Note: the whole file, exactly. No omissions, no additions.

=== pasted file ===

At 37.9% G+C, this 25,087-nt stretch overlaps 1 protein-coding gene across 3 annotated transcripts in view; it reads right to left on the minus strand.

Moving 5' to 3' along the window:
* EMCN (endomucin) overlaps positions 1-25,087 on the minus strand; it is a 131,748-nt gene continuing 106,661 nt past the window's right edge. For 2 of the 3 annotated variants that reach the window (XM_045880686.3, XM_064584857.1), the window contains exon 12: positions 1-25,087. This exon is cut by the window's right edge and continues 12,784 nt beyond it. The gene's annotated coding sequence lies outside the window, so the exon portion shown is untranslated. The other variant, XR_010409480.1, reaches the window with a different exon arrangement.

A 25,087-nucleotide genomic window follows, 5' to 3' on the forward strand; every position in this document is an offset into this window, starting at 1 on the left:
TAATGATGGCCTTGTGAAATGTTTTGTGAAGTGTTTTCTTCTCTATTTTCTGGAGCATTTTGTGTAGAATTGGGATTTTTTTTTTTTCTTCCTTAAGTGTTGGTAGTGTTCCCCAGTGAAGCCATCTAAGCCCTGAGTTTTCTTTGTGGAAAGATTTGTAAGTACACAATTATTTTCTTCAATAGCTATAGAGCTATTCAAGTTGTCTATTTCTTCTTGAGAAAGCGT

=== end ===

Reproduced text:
At 37.9% G+C, this 25,087-nt stretch overlaps 1 protein-coding gene across 3 annotated transcripts in view; it reads right to left on the minus strand.

Moving 5' to 3' along the window:
* EMCN (endomucin) overlaps positions 1-25,087 on the minus strand; it is a 131,748-nt gene continuing 106,661 nt past the window's right edge. For 2 of the 3 annotated variants that reach the window (XM_045880686.3, XM_064584857.1), the window contains exon 12: positions 1-25,087. This exon is cut by the window's right edge and continues 12,784 nt beyond it. The gene's annotated coding sequence lies outside the window, so the exon portion shown is untranslated. The other variant, XR_010409480.1, reaches the window with a different exon arrangement.

A 25,087-nucleotide genomic window follows, 5' to 3' on the forward strand; every position in this document is an offset into this window, starting at 1 on the left:
TAATGATGGCCTTGTGAAATGTTTTGTGAAGTGTTTTCTTCTCTATTTTCTGGAGCATTTTGTGTAGAATTGGGATTTTTTTTTTTTCTTCCTTAAGTGTTGGTAGTGTTCCCCAGTGAAGCCATCTAAGCCCTGAGTTTTCTTTGTGGAAAGATTTGTAAGTACACAATTATTTTCTTCAATAGCTATAGAGCTATTCAAGTTGTCTATTTCTTCTTGAGAAAGCGT